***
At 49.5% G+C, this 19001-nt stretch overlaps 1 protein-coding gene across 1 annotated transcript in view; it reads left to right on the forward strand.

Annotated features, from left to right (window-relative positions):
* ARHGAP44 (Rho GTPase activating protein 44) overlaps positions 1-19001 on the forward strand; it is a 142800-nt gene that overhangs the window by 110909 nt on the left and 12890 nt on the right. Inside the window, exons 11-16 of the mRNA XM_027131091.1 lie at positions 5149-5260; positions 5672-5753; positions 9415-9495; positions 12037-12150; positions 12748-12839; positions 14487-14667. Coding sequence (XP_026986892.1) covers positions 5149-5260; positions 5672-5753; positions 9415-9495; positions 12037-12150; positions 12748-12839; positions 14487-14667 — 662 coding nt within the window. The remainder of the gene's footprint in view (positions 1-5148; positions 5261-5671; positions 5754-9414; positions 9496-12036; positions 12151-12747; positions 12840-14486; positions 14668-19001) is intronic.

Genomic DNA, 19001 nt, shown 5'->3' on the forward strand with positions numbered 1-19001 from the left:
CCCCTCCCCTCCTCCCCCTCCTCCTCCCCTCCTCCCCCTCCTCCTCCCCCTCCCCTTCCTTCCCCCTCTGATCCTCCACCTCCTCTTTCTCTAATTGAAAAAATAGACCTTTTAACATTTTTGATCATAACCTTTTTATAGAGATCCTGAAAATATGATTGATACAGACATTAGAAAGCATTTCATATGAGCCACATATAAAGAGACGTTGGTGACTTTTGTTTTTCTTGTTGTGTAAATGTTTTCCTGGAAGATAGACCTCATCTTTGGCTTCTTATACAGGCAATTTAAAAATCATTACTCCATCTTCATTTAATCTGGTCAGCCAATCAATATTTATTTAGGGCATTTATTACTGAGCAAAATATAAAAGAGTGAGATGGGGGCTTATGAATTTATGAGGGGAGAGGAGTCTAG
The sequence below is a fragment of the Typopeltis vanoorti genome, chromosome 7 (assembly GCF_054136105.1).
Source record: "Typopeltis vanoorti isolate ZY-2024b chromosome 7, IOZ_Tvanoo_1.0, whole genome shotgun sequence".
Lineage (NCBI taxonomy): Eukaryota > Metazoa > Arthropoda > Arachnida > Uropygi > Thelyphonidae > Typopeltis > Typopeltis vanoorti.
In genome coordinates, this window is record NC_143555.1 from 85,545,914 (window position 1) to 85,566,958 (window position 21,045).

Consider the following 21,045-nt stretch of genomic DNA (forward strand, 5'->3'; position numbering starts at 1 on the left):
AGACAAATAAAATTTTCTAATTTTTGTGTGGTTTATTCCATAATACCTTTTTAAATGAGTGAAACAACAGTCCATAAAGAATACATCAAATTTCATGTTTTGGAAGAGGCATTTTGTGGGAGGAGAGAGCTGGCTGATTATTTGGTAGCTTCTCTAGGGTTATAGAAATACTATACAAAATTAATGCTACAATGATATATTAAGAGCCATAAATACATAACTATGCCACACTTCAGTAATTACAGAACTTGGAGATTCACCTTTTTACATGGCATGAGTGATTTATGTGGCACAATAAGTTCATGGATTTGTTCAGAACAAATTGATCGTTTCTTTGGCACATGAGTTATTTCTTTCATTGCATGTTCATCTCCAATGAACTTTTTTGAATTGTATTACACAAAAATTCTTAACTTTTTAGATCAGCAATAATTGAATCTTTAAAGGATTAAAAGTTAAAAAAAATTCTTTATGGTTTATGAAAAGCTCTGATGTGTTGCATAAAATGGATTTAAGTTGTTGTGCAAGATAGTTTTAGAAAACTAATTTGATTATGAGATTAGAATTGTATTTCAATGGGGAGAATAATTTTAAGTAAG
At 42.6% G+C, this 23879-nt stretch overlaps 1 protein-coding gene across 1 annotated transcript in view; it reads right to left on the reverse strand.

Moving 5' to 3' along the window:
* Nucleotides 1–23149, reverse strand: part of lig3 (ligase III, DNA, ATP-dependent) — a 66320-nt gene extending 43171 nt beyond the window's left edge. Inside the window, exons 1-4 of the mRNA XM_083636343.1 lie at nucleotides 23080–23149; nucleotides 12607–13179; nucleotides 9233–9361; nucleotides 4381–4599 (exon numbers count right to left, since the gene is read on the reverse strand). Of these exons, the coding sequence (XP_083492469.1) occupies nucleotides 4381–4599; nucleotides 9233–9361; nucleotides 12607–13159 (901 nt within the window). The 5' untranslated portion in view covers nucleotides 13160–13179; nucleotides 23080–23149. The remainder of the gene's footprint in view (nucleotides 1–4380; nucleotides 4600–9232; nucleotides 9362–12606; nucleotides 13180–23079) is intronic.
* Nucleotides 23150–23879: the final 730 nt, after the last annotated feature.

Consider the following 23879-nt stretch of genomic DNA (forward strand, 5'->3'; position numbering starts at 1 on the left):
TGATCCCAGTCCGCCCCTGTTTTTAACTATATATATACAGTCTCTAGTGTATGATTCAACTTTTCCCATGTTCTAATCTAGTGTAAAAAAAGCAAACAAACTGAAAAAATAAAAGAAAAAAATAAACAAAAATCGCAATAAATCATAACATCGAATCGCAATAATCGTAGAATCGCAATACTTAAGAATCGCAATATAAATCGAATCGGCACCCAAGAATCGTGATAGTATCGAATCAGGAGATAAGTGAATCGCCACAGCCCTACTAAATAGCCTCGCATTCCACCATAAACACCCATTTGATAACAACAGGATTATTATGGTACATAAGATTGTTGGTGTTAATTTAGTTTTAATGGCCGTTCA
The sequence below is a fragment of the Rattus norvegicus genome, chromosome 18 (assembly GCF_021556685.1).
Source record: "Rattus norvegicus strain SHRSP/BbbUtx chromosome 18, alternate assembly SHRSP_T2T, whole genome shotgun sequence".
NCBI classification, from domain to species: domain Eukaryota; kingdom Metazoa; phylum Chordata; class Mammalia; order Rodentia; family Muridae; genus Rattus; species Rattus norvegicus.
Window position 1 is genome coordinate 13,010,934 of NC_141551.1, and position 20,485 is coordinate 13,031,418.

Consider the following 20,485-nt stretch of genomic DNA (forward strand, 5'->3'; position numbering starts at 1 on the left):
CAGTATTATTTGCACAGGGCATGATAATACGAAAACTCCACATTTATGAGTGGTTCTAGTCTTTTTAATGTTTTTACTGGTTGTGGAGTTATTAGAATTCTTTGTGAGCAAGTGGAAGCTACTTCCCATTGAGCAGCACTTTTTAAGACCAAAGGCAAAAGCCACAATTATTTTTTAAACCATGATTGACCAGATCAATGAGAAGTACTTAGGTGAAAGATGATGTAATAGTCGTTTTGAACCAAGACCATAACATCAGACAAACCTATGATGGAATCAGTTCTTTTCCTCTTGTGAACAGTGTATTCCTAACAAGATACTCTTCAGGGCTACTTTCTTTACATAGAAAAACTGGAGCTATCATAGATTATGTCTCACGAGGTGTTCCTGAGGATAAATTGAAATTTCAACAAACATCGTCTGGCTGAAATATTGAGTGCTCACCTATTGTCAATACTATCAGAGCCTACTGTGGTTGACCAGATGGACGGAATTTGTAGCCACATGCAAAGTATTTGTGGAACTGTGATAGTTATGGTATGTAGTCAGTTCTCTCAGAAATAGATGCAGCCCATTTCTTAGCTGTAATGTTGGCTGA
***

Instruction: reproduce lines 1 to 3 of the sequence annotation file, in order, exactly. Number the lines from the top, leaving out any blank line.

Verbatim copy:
At 49.5% G+C, this 19001-nt stretch overlaps 1 protein-coding gene across 1 annotated transcript in view; it reads left to right on the forward strand.

Annotated features, from left to right (window-relative positions):
* ARHGAP44 (Rho GTPase activating protein 44) overlaps positions 1-19001 on the forward strand; it is a 142800-nt gene that overhangs the window by 110909 nt on the left and 12890 nt on the right. Inside the window, exons 11-16 of the mRNA XM_027131091.1 lie at positions 5149-5260; positions 5672-5753; positions 9415-9495; positions 12037-12150; positions 12748-12839; positions 14487-14667. Coding sequence (XP_026986892.1) covers positions 5149-5260; positions 5672-5753; positions 9415-9495; positions 12037-12150; positions 12748-12839; positions 14487-14667 — 662 coding nt within the window. The remainder of the gene's footprint in view (positions 1-5148; positions 5261-5671; positions 5754-9414; positions 9496-12036; positions 12151-12747; positions 12840-14486; positions 14668-19001) is intronic.